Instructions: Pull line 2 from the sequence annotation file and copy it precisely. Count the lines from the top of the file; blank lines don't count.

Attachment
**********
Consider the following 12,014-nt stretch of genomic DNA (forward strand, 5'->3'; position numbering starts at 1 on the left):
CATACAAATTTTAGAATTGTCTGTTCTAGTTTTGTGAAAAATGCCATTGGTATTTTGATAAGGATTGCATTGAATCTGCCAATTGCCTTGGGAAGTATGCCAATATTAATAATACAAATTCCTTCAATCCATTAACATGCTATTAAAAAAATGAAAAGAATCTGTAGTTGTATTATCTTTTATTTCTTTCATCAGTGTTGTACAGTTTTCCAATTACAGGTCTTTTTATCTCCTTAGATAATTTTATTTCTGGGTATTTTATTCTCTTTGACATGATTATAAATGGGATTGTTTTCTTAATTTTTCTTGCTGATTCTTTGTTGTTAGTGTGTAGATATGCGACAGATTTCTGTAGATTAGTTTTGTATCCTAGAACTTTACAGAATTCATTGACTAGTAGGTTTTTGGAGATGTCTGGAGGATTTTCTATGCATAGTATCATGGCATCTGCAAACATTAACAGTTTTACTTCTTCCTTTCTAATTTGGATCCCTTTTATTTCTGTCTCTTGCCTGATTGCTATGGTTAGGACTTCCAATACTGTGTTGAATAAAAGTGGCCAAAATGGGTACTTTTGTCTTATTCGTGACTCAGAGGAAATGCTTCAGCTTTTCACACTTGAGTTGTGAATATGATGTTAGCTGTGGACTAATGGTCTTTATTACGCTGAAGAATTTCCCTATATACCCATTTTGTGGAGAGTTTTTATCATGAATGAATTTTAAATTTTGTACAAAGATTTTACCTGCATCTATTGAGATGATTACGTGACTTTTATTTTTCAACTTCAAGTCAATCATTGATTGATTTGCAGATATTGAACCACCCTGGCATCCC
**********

CATACAAATTTTAGAATTGTCTGTTCTAGTTTTGTGAAAAATGCCATTGGTATTTTGATAAGGATTGCATTGAATCTGCCAATTGCCTTGGGAAGTATGCCAATATTAATAATACAAATTCCTTCAATCCATTAACATGCTATTAAAAAAATGAAAAGAATCTGTAGTTGTATTATCTTTTATTTCTTTCATCAGTGTTGTACAGTTTTCCAATTACAGGTCTTTTTATCTCCTTAGATAATTTTATTTCTGGGTATTTTATTCTCTTTGACATGATTATAAATGGGATTGTTTTCTTAATTTTTCTTGCTGATTCTTTGTTGTTAGTGTGTAGATATGCGACAGATTTCTGTAGATTAGTTTTGTATCCTAGAACTTTACAGAATTCATTGACTAGTAGGTTTTTGGAGATGTCTGGAGGATTTTCTATGCATAGTATCATGGCATCTGCAAACATTAACAGTTTTACTTCTTCCTTTCTAATTTGGATCCCTTTTATTTCTGTCTCTTGCCTGATTGCTATGGTTAGGACTTCCAATACTGTGTTGAATAAAAGTGGCCAAAATGGGTACTTTTGTCTTATTCGTGACTCAGAGGAAATGCTTCAGCTTTTCACACTTGAGTTGTGAATATGATGTTAGCTGTGGACTAATGGTCTTTATTACGCTGAAGAATTTCCCTATATACCCATTTTGTGGAGAGTTTTTATCATGAATGAATTTTAAATTTTGTACAAAGATTTTACCTGCATCTATTGAGATGATTACGTGACTTTTATTTTTCAACTTCAAGTCAATCATTGATTGATTTGCAGATATTGAACCACCCTGGCATCCC